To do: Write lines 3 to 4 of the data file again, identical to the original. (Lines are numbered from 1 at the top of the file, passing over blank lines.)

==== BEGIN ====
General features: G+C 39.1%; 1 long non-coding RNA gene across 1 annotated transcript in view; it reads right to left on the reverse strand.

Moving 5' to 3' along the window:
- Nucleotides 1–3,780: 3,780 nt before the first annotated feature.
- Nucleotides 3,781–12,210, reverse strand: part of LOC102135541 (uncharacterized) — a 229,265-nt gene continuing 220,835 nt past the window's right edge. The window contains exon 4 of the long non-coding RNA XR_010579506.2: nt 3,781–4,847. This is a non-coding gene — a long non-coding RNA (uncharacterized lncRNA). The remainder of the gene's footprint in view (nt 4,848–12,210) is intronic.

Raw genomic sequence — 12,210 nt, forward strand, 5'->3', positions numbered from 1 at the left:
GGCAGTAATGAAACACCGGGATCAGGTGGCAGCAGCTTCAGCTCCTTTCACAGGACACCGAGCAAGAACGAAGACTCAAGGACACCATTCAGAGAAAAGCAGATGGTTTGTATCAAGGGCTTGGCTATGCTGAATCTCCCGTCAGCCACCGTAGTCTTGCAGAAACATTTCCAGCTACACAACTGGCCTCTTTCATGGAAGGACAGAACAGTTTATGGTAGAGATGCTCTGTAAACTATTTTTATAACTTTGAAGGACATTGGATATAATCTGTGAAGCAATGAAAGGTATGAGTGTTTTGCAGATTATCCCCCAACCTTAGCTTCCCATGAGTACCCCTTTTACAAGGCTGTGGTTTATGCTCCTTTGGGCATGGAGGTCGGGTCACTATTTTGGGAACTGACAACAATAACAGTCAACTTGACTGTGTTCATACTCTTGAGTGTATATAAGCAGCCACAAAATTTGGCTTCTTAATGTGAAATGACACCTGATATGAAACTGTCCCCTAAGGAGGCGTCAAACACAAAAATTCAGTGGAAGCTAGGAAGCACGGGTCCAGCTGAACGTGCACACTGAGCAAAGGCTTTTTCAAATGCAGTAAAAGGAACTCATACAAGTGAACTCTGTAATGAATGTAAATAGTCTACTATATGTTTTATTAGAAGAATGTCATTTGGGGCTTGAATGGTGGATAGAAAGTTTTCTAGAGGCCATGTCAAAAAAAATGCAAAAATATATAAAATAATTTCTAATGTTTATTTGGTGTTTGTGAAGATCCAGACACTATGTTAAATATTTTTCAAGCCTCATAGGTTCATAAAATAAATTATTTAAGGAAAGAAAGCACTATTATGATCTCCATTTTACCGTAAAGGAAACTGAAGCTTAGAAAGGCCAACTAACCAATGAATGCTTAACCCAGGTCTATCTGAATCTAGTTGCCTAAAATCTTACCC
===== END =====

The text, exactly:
- Nucleotides 1–3,780: 3,780 nt before the first annotated feature.
- Nucleotides 3,781–12,210, reverse strand: part of LOC102135541 (uncharacterized) — a 229,265-nt gene continuing 220,835 nt past the window's right edge. The window contains exon 4 of the long non-coding RNA XR_010579506.2: nt 3,781–4,847. This is a non-coding gene — a long non-coding RNA (uncharacterized lncRNA). The remainder of the gene's footprint in view (nt 4,848–12,210) is intronic.